Intercompany Financing Through Partnerships

The IRS pays close attention to intercompany financing arrangements between related entities generally, and it has specifically identified intercompany financing agreements through special-purpose partnerships as Listed transactions.

S Corporation Tax Shelters

The IRS has also ramped up its efforts to target tax evasion schemes involving S corporations and their owners in recent years. Among other arrangements, the IRS scrutinizes those that involve efforts to shift pass-through tax liability “by purportedly donating S corporation nonvoting stock to an exempt organization while retaining the economic benefits associated with that stock.”

Abusive Foreign Tax Credit Transactions

Foreign tax planning strategies have also come under fire in recent years, with the IRS prioritizing enforcement in relation to offshore holdings and foreign entities. The IRS’s Listed transactions include transactions in which a U.S. company “purports to acquire stock in a foreign target corporation and to make an election under § 338 before selling all or substantially all of the target corporation’s assets in a preplanned transaction that generates a taxable gain for foreign tax purposes (but not for U.S. tax purposes).”

Defending Against Federal Tax Audits and Investigations Targeting Listed transactions

When facing audits and investigations targeting suspected Listed transactions, high-income and high-net-worth taxpayers must work closely with their counsel to formulate an effective defense strategy. Depending on the circumstances, this may involve:

  • Affirmatively Demonstrating Compliance with the Internal Revenue Code – Oftentimes, suspected abusive tax shelters will be fully compliant with the Internal Revenue Code. In these cases, affirmatively demonstrating compliance can be the most efficient way to resolve an audit or investigation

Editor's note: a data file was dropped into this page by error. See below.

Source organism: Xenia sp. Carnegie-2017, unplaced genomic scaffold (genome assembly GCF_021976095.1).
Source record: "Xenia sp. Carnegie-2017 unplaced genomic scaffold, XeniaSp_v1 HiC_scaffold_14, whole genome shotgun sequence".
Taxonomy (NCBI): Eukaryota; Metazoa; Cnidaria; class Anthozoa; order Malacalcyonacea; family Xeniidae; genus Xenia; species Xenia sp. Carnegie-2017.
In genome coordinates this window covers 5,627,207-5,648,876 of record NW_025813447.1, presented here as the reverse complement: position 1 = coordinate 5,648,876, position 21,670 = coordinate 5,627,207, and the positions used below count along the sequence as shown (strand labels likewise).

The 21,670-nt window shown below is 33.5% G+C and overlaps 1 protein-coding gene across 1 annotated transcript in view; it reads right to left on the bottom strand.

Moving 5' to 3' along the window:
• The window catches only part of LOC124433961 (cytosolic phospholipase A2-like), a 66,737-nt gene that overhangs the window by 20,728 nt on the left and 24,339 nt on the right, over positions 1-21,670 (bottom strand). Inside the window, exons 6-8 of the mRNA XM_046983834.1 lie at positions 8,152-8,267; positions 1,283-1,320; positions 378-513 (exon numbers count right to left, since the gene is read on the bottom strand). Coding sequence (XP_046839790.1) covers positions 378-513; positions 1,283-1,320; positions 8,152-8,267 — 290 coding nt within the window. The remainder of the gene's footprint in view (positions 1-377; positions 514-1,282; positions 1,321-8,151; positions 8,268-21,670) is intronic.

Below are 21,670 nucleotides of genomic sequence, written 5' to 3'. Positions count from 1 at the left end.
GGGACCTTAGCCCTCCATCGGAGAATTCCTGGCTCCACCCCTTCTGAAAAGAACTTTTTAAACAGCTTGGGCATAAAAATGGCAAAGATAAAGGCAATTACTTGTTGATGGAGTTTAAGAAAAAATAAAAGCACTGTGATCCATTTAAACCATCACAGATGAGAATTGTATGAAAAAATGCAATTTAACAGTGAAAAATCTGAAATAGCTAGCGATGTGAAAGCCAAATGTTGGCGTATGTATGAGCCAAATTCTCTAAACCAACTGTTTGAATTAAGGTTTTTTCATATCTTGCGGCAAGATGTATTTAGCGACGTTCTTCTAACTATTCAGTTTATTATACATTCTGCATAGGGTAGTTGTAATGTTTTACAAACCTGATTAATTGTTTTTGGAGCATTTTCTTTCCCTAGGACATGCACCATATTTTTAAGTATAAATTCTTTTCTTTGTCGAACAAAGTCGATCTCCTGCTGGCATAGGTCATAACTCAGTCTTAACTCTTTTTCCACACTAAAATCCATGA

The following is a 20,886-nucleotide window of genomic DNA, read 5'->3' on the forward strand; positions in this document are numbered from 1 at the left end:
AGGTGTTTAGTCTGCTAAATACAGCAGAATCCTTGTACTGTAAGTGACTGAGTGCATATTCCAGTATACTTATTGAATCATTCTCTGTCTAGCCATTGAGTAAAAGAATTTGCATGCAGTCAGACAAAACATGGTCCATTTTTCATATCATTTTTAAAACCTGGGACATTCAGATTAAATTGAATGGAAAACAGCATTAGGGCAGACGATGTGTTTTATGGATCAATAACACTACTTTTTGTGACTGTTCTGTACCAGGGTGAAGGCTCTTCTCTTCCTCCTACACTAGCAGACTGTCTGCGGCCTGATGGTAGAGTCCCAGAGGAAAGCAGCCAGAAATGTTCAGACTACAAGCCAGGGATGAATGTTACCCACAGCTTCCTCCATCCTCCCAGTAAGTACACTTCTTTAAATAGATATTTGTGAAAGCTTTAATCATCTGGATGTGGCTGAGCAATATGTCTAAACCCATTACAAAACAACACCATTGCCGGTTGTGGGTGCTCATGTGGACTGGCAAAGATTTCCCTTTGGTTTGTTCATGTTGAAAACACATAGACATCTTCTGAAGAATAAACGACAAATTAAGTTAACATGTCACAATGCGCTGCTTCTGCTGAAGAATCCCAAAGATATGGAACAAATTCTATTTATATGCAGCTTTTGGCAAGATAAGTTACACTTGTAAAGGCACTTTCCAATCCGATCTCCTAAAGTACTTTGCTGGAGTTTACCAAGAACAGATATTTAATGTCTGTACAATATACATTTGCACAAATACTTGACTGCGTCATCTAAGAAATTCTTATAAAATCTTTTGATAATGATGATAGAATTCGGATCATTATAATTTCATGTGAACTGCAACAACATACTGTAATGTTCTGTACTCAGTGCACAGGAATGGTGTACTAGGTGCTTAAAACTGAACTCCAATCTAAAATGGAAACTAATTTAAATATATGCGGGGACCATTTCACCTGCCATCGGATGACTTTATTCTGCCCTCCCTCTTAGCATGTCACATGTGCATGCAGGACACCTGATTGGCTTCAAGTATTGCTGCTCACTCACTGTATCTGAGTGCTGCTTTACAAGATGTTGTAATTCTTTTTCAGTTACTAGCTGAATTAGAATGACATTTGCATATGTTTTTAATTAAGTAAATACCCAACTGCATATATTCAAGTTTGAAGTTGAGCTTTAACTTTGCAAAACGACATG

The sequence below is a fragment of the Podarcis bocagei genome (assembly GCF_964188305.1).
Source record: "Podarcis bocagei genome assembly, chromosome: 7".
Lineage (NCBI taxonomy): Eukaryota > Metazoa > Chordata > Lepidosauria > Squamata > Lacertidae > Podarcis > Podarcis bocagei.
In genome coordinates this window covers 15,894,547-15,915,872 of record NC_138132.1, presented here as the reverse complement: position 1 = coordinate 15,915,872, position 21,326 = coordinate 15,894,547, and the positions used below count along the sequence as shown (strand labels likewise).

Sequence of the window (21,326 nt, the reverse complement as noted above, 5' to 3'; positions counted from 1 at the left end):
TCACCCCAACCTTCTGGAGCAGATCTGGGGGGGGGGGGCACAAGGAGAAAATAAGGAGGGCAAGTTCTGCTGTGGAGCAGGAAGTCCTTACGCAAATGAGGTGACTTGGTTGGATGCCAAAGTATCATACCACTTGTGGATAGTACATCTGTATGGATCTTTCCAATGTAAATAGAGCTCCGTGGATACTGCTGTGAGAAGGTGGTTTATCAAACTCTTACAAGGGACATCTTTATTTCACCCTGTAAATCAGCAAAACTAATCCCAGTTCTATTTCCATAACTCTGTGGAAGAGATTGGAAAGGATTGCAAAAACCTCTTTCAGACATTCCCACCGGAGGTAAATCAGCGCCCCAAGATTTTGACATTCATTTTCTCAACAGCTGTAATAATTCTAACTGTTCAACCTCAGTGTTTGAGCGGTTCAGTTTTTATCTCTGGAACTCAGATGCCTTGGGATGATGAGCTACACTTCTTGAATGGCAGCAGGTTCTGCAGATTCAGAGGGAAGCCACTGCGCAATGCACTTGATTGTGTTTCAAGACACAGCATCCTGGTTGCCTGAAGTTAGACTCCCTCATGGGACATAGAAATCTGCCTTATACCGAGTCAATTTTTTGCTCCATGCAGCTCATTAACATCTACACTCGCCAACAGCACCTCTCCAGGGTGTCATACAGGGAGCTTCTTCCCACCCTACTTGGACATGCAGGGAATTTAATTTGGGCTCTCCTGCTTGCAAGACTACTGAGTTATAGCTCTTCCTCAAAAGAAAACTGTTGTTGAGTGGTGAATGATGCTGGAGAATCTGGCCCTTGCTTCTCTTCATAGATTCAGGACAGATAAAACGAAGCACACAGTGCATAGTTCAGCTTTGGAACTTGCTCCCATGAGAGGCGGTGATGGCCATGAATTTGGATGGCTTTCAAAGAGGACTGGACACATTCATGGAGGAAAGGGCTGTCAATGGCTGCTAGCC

• Demonstrating that There is Insufficient Evidence to Warrant Civil or Criminal Enforcement – High-income and high-net-worth taxpayers can also often defend against abusive tax shelter investigations by demonstrating that the government lacks sufficient evidence to impose civil penalties or seek an indictment.
  • Demonstrating Reliance on an Accountant, Advisor or Promoter – While not a complete defense to liability, demonstrating reliance on an accountant, advisor or promoter can be an effective strategy for mitigating high-income and high-net-worth taxpayers’ liability when warranted.
  • Working with the IRS to Reach an Amicable Resolution – If the IRS has sufficient evidence to substantiate allegations of executing a Listed Transaction, working with the IRS to reach an amicable resolution that avoids formal charges may be the best path forward.
  • Fighting Unwarranted Penalties in Court or at the IRS Independent Office of Appeals – Finally, if negotiating with the IRS does not make sense under the circumstances presented, then the best (and only) option may be to challenge the IRS’s determination of liability in court or at the IRS’s Independent Office of Appeals.

Request a Confidential Consultation with a Texas IRS Dispute Lawyer at Brown Tax, P.C.

If you are facing scrutiny from the IRS or IRS CI in relation to a purported abusive tax shelter, we invite you to contact us for more information. To request a confidential consultation with a Texas IRS dispute lawyer at Brown Tax, P.C., please call 888-770-0025 or inquire online today.